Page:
I have sampled yWriter and WriteItNow, and I also spent quite a bit of time looking at Dramatica, which is a very intriguing piece of software but just about requires a course in using it, and is way too expensive. Also, I decided I don't need software that "analyzes" my writing and tries to sell me on a particular dramatic "theory."
What I have realized is that the optimal writing tool is what best fits into your workflow. And this is highly particular to each writer. Someone who takes lots of notes and likes storyboarding is going to appreciate different features than a pantser who just wants a full-screen text editor that will remove distractions.
So anyway, I've mostly remained skeptical about writing software, but I've found one program that was so highly recommended by so many writers that I tried it out, and only a few days into the trial period, I'd already pretty much decided I was going to buy it.
Scrivener does have a bit of a learning curve. I actually downloaded it last year, played around with it, and decided it was just another glorified word processor. But this time, I went through the tutorials and actually learned all the features. Like lots of software trying to be many things to many people (but not all things to all people, a mistake Microsoft has repeatedly made), it's got lots of features that some other users probably love but which I'm unlikely to ever use. But it has several specific features that have made me fall in love with it for my own novel-writing.
Quick and easy reorganization
Section and chapter breaks are kind of a pain with most word processors. There are tools to divide your document into pieces, of course, and create TOCs, etc., but let's say I decide I want to split a chunk of text into two sections, and then I want to move the second section to another chapter, and then I want to merge the first section with the following chapter. And then I want to delete a chapter and renumber everything accordingly, and then I want to move a chapter...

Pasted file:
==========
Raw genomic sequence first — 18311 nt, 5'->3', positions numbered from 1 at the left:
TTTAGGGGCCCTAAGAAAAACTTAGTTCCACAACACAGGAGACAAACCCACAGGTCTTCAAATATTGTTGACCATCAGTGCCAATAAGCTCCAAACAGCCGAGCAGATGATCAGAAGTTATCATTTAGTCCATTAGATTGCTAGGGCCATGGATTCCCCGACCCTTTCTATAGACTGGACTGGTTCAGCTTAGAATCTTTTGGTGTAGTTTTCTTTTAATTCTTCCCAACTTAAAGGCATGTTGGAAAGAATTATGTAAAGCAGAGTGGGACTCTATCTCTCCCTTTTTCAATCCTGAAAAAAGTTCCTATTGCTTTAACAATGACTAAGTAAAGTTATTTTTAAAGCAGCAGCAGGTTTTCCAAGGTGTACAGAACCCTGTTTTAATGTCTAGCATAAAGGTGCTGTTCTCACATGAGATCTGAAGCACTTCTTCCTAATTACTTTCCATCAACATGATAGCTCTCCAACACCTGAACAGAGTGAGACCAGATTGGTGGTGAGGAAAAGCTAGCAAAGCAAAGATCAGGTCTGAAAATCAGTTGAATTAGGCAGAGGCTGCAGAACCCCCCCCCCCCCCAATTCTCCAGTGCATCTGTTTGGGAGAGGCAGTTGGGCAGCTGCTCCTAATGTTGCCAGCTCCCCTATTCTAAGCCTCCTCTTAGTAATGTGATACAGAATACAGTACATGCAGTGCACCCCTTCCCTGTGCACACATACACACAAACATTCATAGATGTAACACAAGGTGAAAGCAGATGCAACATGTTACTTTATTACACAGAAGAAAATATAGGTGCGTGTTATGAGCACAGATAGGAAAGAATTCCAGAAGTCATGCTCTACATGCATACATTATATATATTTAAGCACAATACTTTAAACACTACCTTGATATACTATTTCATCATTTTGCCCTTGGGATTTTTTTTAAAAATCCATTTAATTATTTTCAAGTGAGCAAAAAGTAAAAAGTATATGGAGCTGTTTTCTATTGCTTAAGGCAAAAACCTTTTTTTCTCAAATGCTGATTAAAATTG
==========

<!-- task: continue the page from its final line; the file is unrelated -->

I do this all the time while I am writing, and in Word or Open Office, it basically requires a lot of cutting & pasting, and being careful with where the section and chapter break markers are, and sometimes winding up with unintended reflows of text. It's kind of a hassle.
In Scrivener, you have a browser window in which Parts and Chapters are "folders" (you can have as many arbitrary levels as you like) and moving a section, a chapter, or an entire chunk of the book around is as simply as drag & drop. Splitting and merging sections and chapters is a right-click.
This feature alone is just about worth the purchase price to me.
Collections, Keywords, and Labels
You can attach searchable Keywords to any chunk of text (down to individual words), for example, to assign POV, locations, specific characters, or whatever else you find useful to search for to different parts of the book.
Labels are assigned to sections and chapters, very helpful in Outline view to see what stage of revision I am at with each chapter.
"Collections" are something I have not made full use of yet, but basically you can save any snippet of text to an arbitrary Collection (for example, "Things I might cut") to view them in their own outline, while leaving them untouched in place in the main manuscript.